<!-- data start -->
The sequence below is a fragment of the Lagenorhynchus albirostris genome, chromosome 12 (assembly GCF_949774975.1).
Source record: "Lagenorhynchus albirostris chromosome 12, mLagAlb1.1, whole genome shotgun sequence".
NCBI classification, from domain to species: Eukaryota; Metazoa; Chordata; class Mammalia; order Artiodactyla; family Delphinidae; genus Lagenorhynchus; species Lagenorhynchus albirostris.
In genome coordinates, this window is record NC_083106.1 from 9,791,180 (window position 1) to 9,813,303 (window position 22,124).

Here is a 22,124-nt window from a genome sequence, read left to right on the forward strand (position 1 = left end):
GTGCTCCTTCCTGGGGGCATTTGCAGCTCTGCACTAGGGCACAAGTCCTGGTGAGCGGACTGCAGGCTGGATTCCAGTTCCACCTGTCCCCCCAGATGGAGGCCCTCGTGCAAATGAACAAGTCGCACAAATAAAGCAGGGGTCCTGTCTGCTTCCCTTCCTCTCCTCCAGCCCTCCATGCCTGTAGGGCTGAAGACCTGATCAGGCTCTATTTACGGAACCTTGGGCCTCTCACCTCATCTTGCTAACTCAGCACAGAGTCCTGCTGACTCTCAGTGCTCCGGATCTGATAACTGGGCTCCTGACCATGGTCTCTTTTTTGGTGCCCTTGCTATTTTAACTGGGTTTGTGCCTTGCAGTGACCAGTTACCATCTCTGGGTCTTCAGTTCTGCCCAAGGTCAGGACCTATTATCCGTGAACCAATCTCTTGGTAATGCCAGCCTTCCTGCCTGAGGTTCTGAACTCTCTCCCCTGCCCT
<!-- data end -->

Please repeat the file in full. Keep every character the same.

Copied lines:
The sequence below is a fragment of the Lagenorhynchus albirostris genome, chromosome 12 (assembly GCF_949774975.1).
Source record: "Lagenorhynchus albirostris chromosome 12, mLagAlb1.1, whole genome shotgun sequence".
NCBI classification, from domain to species: Eukaryota; Metazoa; Chordata; class Mammalia; order Artiodactyla; family Delphinidae; genus Lagenorhynchus; species Lagenorhynchus albirostris.
In genome coordinates, this window is record NC_083106.1 from 9,791,180 (window position 1) to 9,813,303 (window position 22,124).

Here is a 22,124-nt window from a genome sequence, read left to right on the forward strand (position 1 = left end):
GTGCTCCTTCCTGGGGGCATTTGCAGCTCTGCACTAGGGCACAAGTCCTGGTGAGCGGACTGCAGGCTGGATTCCAGTTCCACCTGTCCCCCCAGATGGAGGCCCTCGTGCAAATGAACAAGTCGCACAAATAAAGCAGGGGTCCTGTCTGCTTCCCTTCCTCTCCTCCAGCCCTCCATGCCTGTAGGGCTGAAGACCTGATCAGGCTCTATTTACGGAACCTTGGGCCTCTCACCTCATCTTGCTAACTCAGCACAGAGTCCTGCTGACTCTCAGTGCTCCGGATCTGATAACTGGGCTCCTGACCATGGTCTCTTTTTTGGTGCCCTTGCTATTTTAACTGGGTTTGTGCCTTGCAGTGACCAGTTACCATCTCTGGGTCTTCAGTTCTGCCCAAGGTCAGGACCTATTATCCGTGAACCAATCTCTTGGTAATGCCAGCCTTCCTGCCTGAGGTTCTGAACTCTCTCCCCTGCCCT